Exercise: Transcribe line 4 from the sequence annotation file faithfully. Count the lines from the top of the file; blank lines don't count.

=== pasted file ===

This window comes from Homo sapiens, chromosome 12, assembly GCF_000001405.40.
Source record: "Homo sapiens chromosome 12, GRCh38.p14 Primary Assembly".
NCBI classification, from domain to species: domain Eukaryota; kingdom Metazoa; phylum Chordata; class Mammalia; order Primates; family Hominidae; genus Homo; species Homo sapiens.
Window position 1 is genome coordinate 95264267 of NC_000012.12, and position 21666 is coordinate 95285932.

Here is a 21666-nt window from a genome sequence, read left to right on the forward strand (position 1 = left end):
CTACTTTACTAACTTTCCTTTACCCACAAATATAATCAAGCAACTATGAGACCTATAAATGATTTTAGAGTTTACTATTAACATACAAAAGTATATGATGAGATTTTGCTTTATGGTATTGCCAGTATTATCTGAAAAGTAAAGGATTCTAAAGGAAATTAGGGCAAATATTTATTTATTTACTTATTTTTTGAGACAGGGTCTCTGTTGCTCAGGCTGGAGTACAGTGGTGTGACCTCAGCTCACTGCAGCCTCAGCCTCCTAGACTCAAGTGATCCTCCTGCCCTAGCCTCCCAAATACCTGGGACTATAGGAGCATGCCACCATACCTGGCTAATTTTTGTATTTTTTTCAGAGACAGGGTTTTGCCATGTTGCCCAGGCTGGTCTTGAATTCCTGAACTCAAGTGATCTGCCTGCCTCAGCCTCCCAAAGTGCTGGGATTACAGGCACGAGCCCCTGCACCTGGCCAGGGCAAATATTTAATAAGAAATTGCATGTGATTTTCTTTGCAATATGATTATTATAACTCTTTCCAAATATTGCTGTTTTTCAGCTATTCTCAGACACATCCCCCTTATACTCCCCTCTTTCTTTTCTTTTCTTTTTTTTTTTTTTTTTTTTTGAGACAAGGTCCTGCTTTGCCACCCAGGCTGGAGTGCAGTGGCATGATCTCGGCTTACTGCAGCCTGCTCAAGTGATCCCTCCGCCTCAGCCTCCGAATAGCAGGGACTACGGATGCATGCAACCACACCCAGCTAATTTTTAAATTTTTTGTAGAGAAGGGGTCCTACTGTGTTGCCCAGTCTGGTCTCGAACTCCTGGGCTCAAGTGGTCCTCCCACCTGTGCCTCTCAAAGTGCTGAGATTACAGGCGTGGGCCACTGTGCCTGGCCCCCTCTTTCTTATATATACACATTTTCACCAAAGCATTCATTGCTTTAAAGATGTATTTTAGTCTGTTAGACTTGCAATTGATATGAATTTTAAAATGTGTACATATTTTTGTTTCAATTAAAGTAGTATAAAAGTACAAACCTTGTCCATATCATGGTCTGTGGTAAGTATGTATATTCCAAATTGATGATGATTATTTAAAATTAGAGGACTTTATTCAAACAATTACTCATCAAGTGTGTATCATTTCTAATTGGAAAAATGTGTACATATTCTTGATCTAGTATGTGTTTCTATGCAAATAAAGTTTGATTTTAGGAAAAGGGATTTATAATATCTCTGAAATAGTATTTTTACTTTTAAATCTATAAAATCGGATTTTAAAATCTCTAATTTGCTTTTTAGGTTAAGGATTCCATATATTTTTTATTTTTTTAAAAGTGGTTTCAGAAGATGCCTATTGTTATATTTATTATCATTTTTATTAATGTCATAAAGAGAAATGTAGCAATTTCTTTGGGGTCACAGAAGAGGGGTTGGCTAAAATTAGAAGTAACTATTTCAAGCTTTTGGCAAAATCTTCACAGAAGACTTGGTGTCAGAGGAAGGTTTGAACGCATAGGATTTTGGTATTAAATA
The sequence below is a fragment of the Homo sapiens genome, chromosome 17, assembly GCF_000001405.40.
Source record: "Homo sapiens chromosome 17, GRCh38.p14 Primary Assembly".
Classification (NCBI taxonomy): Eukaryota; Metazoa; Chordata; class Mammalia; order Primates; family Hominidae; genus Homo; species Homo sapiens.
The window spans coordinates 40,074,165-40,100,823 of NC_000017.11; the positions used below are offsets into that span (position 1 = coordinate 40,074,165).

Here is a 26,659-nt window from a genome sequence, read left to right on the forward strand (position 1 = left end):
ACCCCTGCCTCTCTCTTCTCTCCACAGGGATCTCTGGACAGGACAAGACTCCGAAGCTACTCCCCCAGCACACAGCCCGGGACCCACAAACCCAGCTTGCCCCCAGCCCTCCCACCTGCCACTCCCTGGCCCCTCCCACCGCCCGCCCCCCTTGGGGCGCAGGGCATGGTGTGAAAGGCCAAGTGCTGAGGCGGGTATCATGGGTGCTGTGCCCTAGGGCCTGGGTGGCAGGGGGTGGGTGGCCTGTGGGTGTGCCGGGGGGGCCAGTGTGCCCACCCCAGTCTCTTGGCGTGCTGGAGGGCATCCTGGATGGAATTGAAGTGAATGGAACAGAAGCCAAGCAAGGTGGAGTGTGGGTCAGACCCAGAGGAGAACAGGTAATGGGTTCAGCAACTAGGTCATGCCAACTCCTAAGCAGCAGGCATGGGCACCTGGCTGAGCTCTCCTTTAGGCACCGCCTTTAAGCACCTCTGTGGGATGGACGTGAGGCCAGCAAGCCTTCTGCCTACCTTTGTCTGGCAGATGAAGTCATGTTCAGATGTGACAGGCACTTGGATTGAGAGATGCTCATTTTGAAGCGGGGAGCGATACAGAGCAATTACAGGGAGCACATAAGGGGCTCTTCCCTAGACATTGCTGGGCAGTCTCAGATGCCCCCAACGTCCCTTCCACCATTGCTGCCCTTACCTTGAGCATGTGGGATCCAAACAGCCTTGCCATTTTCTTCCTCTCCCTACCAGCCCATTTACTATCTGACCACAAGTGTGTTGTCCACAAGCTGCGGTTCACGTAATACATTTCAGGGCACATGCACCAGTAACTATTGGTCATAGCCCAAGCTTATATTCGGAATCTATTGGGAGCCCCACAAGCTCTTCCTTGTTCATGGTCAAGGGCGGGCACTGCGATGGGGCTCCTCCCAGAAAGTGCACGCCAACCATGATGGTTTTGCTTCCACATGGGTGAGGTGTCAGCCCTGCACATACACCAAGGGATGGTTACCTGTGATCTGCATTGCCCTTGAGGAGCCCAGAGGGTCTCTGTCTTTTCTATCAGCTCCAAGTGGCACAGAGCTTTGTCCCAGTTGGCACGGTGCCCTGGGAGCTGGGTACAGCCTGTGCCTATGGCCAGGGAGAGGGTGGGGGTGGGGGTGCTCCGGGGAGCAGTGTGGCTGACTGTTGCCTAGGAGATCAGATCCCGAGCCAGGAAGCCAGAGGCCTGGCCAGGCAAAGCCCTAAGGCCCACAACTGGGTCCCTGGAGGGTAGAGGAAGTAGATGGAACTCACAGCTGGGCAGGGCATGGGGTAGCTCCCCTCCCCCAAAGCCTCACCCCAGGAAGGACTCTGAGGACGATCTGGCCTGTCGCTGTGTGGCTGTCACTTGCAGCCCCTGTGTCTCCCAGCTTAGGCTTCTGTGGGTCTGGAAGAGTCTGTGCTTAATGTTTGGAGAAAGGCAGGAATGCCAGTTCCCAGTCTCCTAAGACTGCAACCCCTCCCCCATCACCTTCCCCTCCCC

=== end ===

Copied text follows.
Window position 1 is genome coordinate 95264267 of NC_000012.12, and position 21666 is coordinate 95285932.